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Haunted houses: A History

Some things just look wicked. Take the haunted house with its fish-scale shingles, sharply sloped mansard roof, arching windows and looming tower. We all know that terrible things will happen here, but why?

Our shivers are largely due to a single painting from 1925, by the American artist Edward Hopper. Over the decades, it has inspired cartoonists, film-makers and contemporary artists. Its most recent incarnation is as a sculpture by the British artist Cornelia Parker, exhibited on the roof of the Metropolitan Museum of Art in New York.

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The original haunted house is found in Hopper’s painting “House by the Railroad” (above). It depicts a building of the late-Victorian style standing silvery and pale under an empty blue sky. It is a tall, steepling structure with ill-proportioned windows and ornate pediments. Cold sunlight strikes the house’s left side casting razor-sharp shadows across the veranda, obscuring the entrance. A railway line bisects the front of the picture, further cutting the viewer off from admittance. It appears to be a house that you cannot reach and cannot enter. Its stillness and desolation make you think of a coffin.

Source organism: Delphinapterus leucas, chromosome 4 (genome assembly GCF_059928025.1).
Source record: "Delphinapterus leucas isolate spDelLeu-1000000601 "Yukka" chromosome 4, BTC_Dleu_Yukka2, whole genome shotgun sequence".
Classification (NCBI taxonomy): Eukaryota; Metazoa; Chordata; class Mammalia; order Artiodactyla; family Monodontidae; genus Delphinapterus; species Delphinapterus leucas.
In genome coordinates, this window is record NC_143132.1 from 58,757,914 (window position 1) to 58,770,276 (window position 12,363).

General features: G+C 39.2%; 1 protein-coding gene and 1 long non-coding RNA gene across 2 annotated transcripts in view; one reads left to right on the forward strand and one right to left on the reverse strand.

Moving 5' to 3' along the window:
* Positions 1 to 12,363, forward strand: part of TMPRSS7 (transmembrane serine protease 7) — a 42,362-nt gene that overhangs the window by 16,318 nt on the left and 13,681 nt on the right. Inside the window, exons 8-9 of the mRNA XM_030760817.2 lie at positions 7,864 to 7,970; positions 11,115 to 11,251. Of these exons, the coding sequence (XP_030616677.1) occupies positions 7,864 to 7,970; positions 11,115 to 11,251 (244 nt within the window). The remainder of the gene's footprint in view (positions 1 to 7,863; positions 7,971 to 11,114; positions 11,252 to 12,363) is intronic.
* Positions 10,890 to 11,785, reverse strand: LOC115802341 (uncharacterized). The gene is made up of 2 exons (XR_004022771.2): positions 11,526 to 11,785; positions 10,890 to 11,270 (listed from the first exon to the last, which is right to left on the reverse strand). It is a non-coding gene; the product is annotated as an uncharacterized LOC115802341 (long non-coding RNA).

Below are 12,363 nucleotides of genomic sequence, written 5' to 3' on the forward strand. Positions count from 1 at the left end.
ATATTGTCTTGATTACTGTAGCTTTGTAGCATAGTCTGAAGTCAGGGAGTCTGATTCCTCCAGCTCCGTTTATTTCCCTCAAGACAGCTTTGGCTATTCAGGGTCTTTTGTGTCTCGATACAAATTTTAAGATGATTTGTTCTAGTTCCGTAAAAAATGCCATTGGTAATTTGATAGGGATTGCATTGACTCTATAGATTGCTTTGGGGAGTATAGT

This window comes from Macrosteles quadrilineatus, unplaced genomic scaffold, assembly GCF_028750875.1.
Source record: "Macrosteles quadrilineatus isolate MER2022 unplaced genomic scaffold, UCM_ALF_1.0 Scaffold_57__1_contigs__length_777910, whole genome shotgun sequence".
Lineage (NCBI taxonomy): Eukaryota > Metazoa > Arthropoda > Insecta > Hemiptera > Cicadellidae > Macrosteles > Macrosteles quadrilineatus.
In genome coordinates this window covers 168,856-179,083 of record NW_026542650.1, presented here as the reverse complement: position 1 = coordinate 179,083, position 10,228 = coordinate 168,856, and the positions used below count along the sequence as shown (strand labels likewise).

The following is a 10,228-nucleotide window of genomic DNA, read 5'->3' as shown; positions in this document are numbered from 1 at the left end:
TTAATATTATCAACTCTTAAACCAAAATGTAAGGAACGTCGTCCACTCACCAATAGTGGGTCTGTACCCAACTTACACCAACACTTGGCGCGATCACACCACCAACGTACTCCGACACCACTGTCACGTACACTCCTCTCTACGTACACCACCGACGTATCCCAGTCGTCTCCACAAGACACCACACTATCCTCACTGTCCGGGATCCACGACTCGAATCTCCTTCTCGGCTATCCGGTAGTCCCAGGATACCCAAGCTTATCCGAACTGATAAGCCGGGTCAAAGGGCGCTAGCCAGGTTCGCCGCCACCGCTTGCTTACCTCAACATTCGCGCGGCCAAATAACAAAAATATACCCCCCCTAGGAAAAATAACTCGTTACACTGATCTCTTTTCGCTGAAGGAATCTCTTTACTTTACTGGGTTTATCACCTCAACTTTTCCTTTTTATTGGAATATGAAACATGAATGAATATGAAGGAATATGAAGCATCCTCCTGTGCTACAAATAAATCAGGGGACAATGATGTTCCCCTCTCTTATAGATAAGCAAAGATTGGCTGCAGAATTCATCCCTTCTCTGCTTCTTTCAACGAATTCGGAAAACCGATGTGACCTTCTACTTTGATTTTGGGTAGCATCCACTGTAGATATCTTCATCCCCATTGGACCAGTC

Hopper painted “House by the Railroad” at a time when Victorian architecture was out of fashion. Tastes had moved away from the overwrought creations of the Gilded Age of the 1880s and on to the sleek simplicity of Arts and Crafts bungalows. Hopper took these aesthetic prejudices and infused them with existential dread. His house is not only out of time but out of place, isolated, empty and alone. He marvelled at how houses can be “more moody than nature…in the daytime they have an astonished look; at dusk they are evil, seem to brood over some crime.” Here he created a symbol of domestic melancholy and dread that has since appeared again and again.

The Addams Family (1945)

“Psycho” (1960)

“Days of Heaven” (1978)

“Beetlejuice” (1988)

“Transitional Object (Psychobarn)” (2016)

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